At Agripada, a lasting Ganpati tradition continues in sensitive times
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Lalbaugcha Raja idol procession halts for two minutes opposite Hindustani Masjid, welcomed by Hindus and Muslims together
It all started over two decades ago, when slogan-shouting Hindus accompanied by loud music led their Ganpati deity into localities offering namaaz. So, at a time when the polarisation of communities is once again in the spotlight, the genuine amity at the annual pit-stop of the Lalbaugcha Raja at minority-dominated Agripada during the holy month of Ramzan was a sight to witness.
"Our Muslim brothers have been coming to welcome the lord at Byculla for over more than 20 years," said Lalbaugcha Raja mandal president Sunil Joshi. As the idol makes its way from Lalbaug to Girgaum Chowpatty, it makes a series of scheduled halts en route to immersion, Agripada being one.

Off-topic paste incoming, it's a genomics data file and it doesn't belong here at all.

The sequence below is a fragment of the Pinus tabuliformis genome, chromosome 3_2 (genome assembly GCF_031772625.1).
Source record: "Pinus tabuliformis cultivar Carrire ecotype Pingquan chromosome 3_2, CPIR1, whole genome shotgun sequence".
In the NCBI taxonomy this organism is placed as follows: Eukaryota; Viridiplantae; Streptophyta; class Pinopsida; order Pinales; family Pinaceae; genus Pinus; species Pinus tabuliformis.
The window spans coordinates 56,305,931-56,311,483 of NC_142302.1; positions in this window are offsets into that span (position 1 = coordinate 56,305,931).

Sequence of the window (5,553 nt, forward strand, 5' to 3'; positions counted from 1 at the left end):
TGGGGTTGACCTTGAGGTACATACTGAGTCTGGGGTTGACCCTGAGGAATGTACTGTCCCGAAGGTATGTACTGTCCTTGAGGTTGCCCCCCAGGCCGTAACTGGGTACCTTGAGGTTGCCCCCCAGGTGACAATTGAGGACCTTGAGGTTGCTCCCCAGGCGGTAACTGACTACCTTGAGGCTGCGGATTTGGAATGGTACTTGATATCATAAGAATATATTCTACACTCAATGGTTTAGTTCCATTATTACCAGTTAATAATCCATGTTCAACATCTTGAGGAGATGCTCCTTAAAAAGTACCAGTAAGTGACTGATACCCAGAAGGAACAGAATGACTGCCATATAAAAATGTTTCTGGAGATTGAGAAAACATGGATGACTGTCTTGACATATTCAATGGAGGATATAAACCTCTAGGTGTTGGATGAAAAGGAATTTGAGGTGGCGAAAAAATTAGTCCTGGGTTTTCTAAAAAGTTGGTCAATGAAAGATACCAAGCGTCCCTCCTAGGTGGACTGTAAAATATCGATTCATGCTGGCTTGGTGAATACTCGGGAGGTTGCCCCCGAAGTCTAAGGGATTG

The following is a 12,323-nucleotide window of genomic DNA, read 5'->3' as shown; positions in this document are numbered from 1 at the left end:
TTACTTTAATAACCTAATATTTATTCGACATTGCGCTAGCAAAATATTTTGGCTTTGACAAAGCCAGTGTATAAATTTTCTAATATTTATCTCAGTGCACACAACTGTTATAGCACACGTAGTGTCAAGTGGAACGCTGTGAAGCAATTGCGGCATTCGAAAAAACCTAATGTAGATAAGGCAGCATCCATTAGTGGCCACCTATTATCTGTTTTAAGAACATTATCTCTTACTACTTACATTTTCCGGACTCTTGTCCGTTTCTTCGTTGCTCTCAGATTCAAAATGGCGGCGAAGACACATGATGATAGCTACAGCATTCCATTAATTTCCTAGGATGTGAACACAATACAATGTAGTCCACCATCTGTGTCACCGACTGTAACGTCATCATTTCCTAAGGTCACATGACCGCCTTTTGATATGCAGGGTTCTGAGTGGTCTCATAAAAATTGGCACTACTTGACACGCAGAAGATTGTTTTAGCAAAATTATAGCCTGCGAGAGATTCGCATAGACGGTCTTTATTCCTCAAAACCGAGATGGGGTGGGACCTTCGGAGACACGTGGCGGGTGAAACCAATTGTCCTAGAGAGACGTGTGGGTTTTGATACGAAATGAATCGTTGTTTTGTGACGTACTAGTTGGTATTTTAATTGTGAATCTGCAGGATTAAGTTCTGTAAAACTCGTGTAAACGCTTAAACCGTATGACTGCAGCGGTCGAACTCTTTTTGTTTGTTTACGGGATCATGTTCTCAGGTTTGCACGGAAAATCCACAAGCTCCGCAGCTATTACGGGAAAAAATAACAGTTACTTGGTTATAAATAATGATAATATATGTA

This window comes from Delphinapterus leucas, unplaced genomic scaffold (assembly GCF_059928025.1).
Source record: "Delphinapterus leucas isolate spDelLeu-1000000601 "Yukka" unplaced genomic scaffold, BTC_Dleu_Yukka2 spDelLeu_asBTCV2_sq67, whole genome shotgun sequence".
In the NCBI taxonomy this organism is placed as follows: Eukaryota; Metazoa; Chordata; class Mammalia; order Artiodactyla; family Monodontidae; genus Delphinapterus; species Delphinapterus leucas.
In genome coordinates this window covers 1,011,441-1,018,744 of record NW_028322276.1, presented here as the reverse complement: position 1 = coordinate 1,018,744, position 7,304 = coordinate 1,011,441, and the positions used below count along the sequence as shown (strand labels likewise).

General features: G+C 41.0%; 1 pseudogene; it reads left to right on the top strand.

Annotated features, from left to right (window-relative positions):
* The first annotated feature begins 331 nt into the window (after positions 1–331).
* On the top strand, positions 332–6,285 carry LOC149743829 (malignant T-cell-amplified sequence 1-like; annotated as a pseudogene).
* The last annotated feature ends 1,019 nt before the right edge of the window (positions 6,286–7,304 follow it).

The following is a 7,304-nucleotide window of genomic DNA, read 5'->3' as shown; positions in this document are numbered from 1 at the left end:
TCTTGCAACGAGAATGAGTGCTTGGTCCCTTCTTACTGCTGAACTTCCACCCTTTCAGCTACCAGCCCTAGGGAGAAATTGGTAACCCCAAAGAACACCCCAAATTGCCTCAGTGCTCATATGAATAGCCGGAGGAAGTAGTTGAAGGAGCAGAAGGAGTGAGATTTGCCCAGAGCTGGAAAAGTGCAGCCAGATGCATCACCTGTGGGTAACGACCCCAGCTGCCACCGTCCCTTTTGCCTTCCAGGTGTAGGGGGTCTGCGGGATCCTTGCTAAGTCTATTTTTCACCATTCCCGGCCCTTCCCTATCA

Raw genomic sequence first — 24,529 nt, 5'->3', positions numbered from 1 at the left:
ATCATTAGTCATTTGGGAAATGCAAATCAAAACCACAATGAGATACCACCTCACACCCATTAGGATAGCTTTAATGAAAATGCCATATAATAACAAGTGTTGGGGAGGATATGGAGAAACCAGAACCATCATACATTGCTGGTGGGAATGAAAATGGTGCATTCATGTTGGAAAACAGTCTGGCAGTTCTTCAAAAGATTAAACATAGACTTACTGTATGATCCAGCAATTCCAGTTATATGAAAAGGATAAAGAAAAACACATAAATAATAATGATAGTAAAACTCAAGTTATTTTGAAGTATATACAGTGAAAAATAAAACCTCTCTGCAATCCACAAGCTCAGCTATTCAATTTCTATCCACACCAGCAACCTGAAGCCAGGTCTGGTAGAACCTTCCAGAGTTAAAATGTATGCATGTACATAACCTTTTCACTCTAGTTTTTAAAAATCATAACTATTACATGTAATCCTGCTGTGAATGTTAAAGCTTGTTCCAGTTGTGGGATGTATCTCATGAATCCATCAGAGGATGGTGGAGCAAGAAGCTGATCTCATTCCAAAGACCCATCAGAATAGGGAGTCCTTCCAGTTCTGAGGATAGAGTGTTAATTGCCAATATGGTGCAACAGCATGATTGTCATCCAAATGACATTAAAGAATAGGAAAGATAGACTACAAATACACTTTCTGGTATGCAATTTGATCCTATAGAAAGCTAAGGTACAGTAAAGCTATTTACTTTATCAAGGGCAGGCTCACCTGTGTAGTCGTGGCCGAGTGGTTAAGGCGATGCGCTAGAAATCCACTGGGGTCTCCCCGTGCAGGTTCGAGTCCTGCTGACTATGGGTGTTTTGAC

On Sunday, around 100 policemen and a Special Reserve Police Force battalion stood guard at this most sensitive spot. And, as has been the tradition, Lalbaugcha Raja was garlanded during his two-minute halt right opposite Byculla's Hindustani Masjid, by Hindus with Muslims standing alongside.
With idol worship banned in Islam, members of the community who participated in Hindu festivals were often isolated. "The practice was in existence a long time back, but now the masjid does not participate nor pays any money," said Altaf Patel, general secretary of the Hindusani Masjid, who himself is a part of the committee and remains present onstage when the Ganesha idol comes visiting.
Former MLA Madhu Chavan is among those ensuring that everyone gathers at the time of the procession. "We have been doing this for years and both communities participate," he said.
Before Ganeshotsav begins, trustees of the mosque and the Lalbaugcha Raja mandal meet to ensure that the arrival of the procession in Nagpada and Agripada does not clash with namaaz timings. "If the procession reaches here by 6 pm or before that, it stops until namaaz is complete," said one of the trustees.